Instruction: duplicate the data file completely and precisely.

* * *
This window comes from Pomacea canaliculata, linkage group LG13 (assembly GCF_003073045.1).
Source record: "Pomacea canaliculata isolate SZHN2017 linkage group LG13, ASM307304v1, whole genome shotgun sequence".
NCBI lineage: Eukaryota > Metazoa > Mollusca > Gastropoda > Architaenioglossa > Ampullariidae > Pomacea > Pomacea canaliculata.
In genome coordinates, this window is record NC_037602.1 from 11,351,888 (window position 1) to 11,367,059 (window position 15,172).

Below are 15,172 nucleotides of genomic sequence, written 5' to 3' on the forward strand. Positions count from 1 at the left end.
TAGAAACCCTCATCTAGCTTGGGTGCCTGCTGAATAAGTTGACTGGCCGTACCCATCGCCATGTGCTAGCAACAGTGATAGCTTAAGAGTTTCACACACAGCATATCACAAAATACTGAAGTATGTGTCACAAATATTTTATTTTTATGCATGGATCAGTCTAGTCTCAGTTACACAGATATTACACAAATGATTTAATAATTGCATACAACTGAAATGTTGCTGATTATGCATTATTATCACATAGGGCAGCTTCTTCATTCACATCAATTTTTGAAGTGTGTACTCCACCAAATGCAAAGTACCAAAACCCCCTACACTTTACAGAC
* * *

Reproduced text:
This window comes from Pomacea canaliculata, linkage group LG13 (assembly GCF_003073045.1).
Source record: "Pomacea canaliculata isolate SZHN2017 linkage group LG13, ASM307304v1, whole genome shotgun sequence".
NCBI lineage: Eukaryota > Metazoa > Mollusca > Gastropoda > Architaenioglossa > Ampullariidae > Pomacea > Pomacea canaliculata.
In genome coordinates, this window is record NC_037602.1 from 11,351,888 (window position 1) to 11,367,059 (window position 15,172).

Below are 15,172 nucleotides of genomic sequence, written 5' to 3' on the forward strand. Positions count from 1 at the left end.
TAGAAACCCTCATCTAGCTTGGGTGCCTGCTGAATAAGTTGACTGGCCGTACCCATCGCCATGTGCTAGCAACAGTGATAGCTTAAGAGTTTCACACACAGCATATCACAAAATACTGAAGTATGTGTCACAAATATTTTATTTTTATGCATGGATCAGTCTAGTCTCAGTTACACAGATATTACACAAATGATTTAATAATTGCATACAACTGAAATGTTGCTGATTATGCATTATTATCACATAGGGCAGCTTCTTCATTCACATCAATTTTTGAAGTGTGTACTCCACCAAATGCAAAGTACCAAAACCCCCTACACTTTACAGAC